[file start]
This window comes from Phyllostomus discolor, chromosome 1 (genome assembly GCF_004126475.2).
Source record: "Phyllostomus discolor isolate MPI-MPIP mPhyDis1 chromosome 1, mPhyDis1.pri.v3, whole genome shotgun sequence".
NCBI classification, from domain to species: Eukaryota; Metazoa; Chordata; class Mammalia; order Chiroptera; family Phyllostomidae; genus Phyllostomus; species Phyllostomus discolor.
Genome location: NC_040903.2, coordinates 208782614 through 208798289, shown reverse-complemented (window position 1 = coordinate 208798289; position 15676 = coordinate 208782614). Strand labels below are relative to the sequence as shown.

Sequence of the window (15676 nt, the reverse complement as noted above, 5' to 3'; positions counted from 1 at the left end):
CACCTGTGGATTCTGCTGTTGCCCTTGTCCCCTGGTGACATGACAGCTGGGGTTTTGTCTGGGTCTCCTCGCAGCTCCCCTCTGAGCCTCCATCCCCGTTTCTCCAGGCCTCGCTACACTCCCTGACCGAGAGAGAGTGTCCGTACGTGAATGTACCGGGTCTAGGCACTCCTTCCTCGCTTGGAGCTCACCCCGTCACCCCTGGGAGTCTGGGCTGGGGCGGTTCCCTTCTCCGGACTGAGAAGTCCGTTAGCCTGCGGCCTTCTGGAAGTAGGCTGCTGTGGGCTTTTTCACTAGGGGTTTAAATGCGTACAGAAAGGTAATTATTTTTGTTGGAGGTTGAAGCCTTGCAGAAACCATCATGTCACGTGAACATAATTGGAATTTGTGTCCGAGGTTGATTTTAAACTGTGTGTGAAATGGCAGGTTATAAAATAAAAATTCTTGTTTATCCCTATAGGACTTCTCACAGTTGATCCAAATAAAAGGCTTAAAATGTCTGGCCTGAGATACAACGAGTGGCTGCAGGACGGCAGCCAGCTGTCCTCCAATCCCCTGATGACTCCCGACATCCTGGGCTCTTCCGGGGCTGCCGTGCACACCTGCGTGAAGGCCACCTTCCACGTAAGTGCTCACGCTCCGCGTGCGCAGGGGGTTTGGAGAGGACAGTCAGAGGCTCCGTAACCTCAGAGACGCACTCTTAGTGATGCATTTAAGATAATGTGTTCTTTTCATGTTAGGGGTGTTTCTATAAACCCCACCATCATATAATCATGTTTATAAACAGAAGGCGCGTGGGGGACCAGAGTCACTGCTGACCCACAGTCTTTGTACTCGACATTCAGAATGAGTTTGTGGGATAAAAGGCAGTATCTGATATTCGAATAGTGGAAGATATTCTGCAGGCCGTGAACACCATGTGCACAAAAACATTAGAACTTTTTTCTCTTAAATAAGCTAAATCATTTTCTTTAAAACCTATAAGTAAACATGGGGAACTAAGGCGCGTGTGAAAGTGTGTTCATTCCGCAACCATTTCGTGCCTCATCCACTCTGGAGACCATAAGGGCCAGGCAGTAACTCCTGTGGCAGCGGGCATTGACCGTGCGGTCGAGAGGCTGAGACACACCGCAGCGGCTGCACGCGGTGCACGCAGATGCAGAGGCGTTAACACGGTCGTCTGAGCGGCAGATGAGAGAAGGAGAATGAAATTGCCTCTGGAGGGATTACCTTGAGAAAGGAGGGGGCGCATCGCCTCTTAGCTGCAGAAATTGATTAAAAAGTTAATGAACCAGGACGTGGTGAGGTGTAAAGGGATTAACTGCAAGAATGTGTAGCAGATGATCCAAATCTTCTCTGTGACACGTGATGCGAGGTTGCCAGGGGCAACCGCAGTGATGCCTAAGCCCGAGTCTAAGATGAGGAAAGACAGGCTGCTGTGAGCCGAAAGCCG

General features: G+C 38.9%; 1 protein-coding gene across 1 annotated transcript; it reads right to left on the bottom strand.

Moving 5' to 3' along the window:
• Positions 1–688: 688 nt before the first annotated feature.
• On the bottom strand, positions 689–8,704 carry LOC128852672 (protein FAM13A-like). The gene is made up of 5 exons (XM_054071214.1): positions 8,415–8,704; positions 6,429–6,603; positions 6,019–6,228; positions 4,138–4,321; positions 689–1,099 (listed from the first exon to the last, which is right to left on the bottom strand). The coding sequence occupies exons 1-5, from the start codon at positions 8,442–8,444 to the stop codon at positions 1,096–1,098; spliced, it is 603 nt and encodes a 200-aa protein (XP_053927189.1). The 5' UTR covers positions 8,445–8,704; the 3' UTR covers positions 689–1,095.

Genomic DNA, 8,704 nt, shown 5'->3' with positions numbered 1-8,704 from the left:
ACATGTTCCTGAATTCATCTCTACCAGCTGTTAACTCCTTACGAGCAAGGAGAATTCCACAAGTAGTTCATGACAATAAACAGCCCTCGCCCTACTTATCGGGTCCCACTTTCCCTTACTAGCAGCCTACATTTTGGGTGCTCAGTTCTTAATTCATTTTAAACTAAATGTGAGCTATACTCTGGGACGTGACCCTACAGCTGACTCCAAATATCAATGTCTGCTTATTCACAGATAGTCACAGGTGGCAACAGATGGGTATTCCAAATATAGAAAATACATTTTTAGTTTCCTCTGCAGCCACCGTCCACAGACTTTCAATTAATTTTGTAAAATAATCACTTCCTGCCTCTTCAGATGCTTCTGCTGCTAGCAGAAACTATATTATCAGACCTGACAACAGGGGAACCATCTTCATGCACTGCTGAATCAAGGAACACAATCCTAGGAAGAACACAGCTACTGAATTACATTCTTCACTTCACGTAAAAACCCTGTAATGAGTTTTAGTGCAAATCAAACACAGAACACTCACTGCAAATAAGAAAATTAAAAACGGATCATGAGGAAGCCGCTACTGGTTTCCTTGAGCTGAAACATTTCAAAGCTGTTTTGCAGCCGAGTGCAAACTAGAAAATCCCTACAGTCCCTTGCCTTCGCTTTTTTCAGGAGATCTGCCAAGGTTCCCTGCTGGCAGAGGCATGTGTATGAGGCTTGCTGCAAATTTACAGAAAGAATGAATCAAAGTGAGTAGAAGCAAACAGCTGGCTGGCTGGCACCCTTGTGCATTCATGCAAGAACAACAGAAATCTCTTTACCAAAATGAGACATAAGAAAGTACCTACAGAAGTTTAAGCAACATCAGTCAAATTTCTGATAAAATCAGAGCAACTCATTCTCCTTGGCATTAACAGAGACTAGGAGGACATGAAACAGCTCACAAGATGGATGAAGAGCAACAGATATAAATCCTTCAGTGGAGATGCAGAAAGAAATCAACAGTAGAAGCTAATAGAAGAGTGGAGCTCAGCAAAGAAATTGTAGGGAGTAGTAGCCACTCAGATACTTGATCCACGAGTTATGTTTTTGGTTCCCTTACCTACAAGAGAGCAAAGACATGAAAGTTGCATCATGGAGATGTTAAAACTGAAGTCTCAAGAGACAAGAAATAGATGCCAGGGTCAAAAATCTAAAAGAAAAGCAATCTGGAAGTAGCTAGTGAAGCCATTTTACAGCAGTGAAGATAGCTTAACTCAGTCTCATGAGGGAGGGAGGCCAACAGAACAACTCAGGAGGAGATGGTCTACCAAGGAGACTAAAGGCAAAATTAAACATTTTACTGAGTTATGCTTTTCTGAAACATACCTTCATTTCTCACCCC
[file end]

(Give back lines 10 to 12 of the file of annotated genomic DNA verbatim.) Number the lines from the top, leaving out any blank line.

• On the bottom strand, positions 689–8,704 carry LOC128852672 (protein FAM13A-like). The gene is made up of 5 exons (XM_054071214.1): positions 8,415–8,704; positions 6,429–6,603; positions 6,019–6,228; positions 4,138–4,321; positions 689–1,099 (listed from the first exon to the last, which is right to left on the bottom strand). The coding sequence occupies exons 1-5, from the start codon at positions 8,442–8,444 to the stop codon at positions 1,096–1,098; spliced, it is 603 nt and encodes a 200-aa protein (XP_053927189.1). The 5' UTR covers positions 8,445–8,704; the 3' UTR covers positions 689–1,095.

Genomic DNA, 8,704 nt, shown 5'->3' with positions numbered 1-8,704 from the left:
ACATGTTCCTGAATTCATCTCTACCAGCTGTTAACTCCTTACGAGCAAGGAGAATTCCACAAGTAGTTCATGACAATAAACAGCCCTCGCCCTACTTATCGGGTCCCACTTTCCCTTACTAGCAGCCTACATTTTGGGTGCTCAGTTCTTAATTCATTTTAAACTAAATGTGAGCTATACTCTGGGACGTGACCCTACAGCTGACTCCAAATATCAATGTCTGCTTATTCACAGATAGTCACAGGTGGCAACAGATGGGTATTCCAAATATAGAAAATACATTTTTAGTTTCCTCTGCAGCCACCGTCCACAGACTTTCAATTAATTTTGTAAAATAATCACTTCCTGCCTCTTCAGATGCTTCTGCTGCTAGCAGAAACTATATTATCAGACCTGACAACAGGGGAACCATCTTCATGCACTGCTGAATCAAGGAACACAATCCTAGGAAGAACACAGCTACTGAATTACATTCTTCACTTCACGTAAAAACCCTGTAATGAGTTTTAGTGCAAATCAAACACAGAACACTCACTGCAAATAAGAAAATTAAAAACGGATCATGAGGAAGCCGCTACTGGTTTCCTTGAGCTGAAACATTTCAAAGCTGTTTTGCAGCCGAGTGCAAACTAGAAAATCCCTACAGTCCCTTGCCTTCGCTTTTTTCAGGAGATCTGCCAAGGTTCCCTGCTGGCAGAGGCATGTGTATGAGGCTTGCTGCAAATTTACAGAAAGAATGAATCAAAGTGAGTAGAAGCAAACAGCTGGCTGGCTGGCACCCTTGTGCATTCATGCAAGAACAACAGAAATCTCTTTACCAAAATGAGACATAAGAAAGTACCTACAGAAGTTTAAGCAACATCAGTCAAATTTCTGATAAAATCAGAGCAACTCATTCTCCTTGGCATTAACAGAGACTAGGAGGACATGAAACAGCTCACAAGATGGATGAAGAGCAACAGATATAAATCCTTCAGTGGAGATGCAGAAAGAAATCAACAGTAGAAGCTAATAGAAGAGTGGAGCTCAGCAAAGAAATTGTAGGGAGTAGTAGCCACTCAGATACTTGATCCACGAGTTATGTTTTTGGTTCCCTTACCTACAAGAGAGCAAAGACATGAAAGTTGCATCATGGAGATGTTAAAACTGAAGTCTCAAGAGACAAGAAATAGATGCCAGGGTCAAAAATCTAAAAGAAAAGCAATCTGGAAGTAGCTAGTGAAGCCATTTTACAGCAGTGAAGATAGCTTAACTCAGTCTCATGAGGGAGGGAGGCCAACAGAACAACTCAGGAGGAGATGGTCTACCAAGGAGACTAAAGGCAAAATTAAACATTTTACTGAGTTATGCTTTTCTGAAACATACCTTCATTTCTCACCCC